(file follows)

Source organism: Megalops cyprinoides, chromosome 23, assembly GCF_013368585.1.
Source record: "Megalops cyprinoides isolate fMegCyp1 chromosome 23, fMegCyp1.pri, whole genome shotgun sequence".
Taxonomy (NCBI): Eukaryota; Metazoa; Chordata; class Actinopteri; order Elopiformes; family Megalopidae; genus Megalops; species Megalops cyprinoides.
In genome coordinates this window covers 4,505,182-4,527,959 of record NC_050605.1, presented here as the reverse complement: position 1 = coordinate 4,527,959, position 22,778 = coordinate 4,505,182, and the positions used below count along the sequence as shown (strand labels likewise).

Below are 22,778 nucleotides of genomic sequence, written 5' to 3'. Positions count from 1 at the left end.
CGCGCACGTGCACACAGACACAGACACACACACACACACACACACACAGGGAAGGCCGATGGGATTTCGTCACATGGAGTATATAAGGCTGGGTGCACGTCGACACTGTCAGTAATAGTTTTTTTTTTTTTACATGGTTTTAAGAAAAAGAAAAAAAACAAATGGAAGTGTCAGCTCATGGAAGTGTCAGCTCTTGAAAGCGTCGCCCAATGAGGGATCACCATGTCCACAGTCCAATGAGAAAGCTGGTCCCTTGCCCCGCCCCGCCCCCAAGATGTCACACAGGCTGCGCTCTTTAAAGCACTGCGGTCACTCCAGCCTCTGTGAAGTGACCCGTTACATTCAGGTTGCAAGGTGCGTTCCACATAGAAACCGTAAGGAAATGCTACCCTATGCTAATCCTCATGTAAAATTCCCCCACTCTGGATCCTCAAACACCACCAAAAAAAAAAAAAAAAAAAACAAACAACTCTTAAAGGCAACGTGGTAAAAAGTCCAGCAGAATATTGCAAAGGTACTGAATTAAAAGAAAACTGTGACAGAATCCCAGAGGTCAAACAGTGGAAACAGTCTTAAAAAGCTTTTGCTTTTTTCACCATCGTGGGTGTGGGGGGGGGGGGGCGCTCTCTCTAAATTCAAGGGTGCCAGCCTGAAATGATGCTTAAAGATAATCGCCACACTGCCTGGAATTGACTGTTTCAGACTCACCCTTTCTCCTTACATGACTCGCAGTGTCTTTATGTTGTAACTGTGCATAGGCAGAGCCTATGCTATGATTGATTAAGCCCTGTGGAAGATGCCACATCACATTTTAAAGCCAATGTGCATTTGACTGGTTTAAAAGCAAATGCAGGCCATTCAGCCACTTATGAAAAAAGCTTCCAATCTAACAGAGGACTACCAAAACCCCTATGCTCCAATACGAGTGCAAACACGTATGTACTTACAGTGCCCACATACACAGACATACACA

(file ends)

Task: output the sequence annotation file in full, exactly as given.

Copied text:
Source organism: Megalops cyprinoides, chromosome 23, assembly GCF_013368585.1.
Source record: "Megalops cyprinoides isolate fMegCyp1 chromosome 23, fMegCyp1.pri, whole genome shotgun sequence".
Taxonomy (NCBI): Eukaryota; Metazoa; Chordata; class Actinopteri; order Elopiformes; family Megalopidae; genus Megalops; species Megalops cyprinoides.
In genome coordinates this window covers 4,505,182-4,527,959 of record NC_050605.1, presented here as the reverse complement: position 1 = coordinate 4,527,959, position 22,778 = coordinate 4,505,182, and the positions used below count along the sequence as shown (strand labels likewise).

Below are 22,778 nucleotides of genomic sequence, written 5' to 3'. Positions count from 1 at the left end.
CGCGCACGTGCACACAGACACAGACACACACACACACACACACACACAGGGAAGGCCGATGGGATTTCGTCACATGGAGTATATAAGGCTGGGTGCACGTCGACACTGTCAGTAATAGTTTTTTTTTTTTTACATGGTTTTAAGAAAAAGAAAAAAAACAAATGGAAGTGTCAGCTCATGGAAGTGTCAGCTCTTGAAAGCGTCGCCCAATGAGGGATCACCATGTCCACAGTCCAATGAGAAAGCTGGTCCCTTGCCCCGCCCCGCCCCCAAGATGTCACACAGGCTGCGCTCTTTAAAGCACTGCGGTCACTCCAGCCTCTGTGAAGTGACCCGTTACATTCAGGTTGCAAGGTGCGTTCCACATAGAAACCGTAAGGAAATGCTACCCTATGCTAATCCTCATGTAAAATTCCCCCACTCTGGATCCTCAAACACCACCAAAAAAAAAAAAAAAAAAAACAAACAACTCTTAAAGGCAACGTGGTAAAAAGTCCAGCAGAATATTGCAAAGGTACTGAATTAAAAGAAAACTGTGACAGAATCCCAGAGGTCAAACAGTGGAAACAGTCTTAAAAAGCTTTTGCTTTTTTCACCATCGTGGGTGTGGGGGGGGGGGGGCGCTCTCTCTAAATTCAAGGGTGCCAGCCTGAAATGATGCTTAAAGATAATCGCCACACTGCCTGGAATTGACTGTTTCAGACTCACCCTTTCTCCTTACATGACTCGCAGTGTCTTTATGTTGTAACTGTGCATAGGCAGAGCCTATGCTATGATTGATTAAGCCCTGTGGAAGATGCCACATCACATTTTAAAGCCAATGTGCATTTGACTGGTTTAAAAGCAAATGCAGGCCATTCAGCCACTTATGAAAAAAGCTTCCAATCTAACAGAGGACTACCAAAACCCCTATGCTCCAATACGAGTGCAAACACGTATGTACTTACAGTGCCCACATACACAGACATACACA